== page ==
Review | Keeping the Light
Santa Barbara Maritime Museum Brings Harriet Tubman to Theatrical Life to Honor Black History Month
What better way to celebrate Black History Month (and the anniversary of the lighting of the Point Conception Lighthouse on February 1, 1856) than an inspired one-woman theatrical presentation by actress Christine Dixon, who has spent the last decade portraying Harriet Tubman. This performance at the Santa Barbara Maritime Museum, called Keeping the Light, gave audiences a fascinating look at the life of a true American hero — with a passionate leading lady weaving the sometimes joyous, oftentimes ugly tale of Tubman’s life in antebellum America.
Dixon is an effervescent personality who channels her vitality into creating the deep rage and despair of Tubman’s story, a history lesson of the brutal treatment of the African American race. Despite the barbarism themes in her story, Tubman cannot, and will not be demoralized from her duty to shepherd her people to freedom. This performance is a portrait of strength and defiance, illustrated most effectively in Dixon’s booming voice singing slave spirituals. There’s a ripple of sassiness in Tubman’s character, as well, but as Dixon points out in her post-show question-and-answer session, Tubman isn’t all business all the time: “She was funny. She had a great sense of humor.”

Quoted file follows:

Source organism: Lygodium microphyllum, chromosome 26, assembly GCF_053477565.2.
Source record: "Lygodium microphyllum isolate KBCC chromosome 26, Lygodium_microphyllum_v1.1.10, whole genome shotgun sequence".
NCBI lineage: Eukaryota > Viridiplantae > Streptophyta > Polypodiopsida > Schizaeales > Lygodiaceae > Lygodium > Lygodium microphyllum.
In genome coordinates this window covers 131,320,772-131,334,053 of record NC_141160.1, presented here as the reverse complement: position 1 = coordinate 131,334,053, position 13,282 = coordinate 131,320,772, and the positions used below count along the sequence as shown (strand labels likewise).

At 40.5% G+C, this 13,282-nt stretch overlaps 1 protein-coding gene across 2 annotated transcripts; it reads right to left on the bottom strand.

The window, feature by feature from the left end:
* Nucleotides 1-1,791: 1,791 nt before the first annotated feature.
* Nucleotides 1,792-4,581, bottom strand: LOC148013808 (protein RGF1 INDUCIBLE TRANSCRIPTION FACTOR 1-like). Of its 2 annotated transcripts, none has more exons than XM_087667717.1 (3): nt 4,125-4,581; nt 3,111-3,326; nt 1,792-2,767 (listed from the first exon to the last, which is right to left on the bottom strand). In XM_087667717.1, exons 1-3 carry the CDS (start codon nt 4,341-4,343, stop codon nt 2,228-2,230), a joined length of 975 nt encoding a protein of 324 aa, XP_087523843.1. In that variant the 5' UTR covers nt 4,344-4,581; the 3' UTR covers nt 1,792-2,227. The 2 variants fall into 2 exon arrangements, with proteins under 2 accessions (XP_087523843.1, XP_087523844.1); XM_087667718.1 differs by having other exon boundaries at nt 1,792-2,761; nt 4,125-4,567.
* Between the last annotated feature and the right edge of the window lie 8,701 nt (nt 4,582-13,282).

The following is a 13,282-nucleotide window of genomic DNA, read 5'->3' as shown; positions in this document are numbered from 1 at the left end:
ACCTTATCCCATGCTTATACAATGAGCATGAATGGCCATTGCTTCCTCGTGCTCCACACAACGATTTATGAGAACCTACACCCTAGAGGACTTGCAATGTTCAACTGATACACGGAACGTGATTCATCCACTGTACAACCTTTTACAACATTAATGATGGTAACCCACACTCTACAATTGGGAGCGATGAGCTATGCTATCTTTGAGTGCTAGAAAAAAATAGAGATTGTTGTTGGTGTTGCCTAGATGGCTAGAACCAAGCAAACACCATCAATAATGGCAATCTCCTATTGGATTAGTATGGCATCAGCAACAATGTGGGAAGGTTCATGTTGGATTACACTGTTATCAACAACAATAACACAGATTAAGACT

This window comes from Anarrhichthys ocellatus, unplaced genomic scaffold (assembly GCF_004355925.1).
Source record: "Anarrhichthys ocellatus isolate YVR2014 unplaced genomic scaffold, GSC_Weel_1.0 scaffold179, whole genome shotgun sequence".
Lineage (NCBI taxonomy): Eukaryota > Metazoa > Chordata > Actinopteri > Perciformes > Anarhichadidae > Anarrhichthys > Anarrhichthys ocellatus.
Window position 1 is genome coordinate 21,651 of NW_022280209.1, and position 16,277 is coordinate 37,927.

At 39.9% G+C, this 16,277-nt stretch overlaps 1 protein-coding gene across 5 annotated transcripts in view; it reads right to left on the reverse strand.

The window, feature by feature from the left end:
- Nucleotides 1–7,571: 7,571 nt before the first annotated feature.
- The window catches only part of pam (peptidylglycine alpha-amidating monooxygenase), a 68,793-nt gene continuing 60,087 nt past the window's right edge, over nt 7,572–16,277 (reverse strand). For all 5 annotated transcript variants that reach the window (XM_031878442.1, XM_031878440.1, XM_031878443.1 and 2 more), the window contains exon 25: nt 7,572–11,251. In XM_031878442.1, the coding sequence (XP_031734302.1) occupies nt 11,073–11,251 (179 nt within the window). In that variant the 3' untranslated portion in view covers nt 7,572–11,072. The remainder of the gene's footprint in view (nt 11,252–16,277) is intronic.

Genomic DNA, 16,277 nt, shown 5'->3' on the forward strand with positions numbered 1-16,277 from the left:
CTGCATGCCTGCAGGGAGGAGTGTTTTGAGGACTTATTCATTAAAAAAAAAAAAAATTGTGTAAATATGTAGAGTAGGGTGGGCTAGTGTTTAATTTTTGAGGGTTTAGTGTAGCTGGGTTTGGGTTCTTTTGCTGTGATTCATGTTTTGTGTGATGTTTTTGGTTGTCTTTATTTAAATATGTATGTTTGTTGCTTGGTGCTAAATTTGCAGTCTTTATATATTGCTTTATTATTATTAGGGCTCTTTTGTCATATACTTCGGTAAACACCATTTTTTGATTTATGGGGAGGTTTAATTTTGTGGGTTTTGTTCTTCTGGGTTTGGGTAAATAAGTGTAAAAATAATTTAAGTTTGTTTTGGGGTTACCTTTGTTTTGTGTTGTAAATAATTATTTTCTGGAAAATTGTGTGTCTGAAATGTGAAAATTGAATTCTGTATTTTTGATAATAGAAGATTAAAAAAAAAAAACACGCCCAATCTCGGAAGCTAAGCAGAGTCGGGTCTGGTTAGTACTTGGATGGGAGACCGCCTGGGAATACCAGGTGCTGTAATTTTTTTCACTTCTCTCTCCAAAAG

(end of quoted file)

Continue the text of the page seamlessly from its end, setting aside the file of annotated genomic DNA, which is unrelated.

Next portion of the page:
In this special presentation, Dixon also incorporates stories of the Black men and women who, often nameless in history, acted as lighthouse keepers. The show is interactive, involving numerous audience members who stand in as various characters in Tubman’s story, which infuses humor and heart into the performance. It’s easy to see how Dixon has turned her original four-show contract into ten years of performances: her treatment of the character and subject matter is honest, reverent, and totally engaging.
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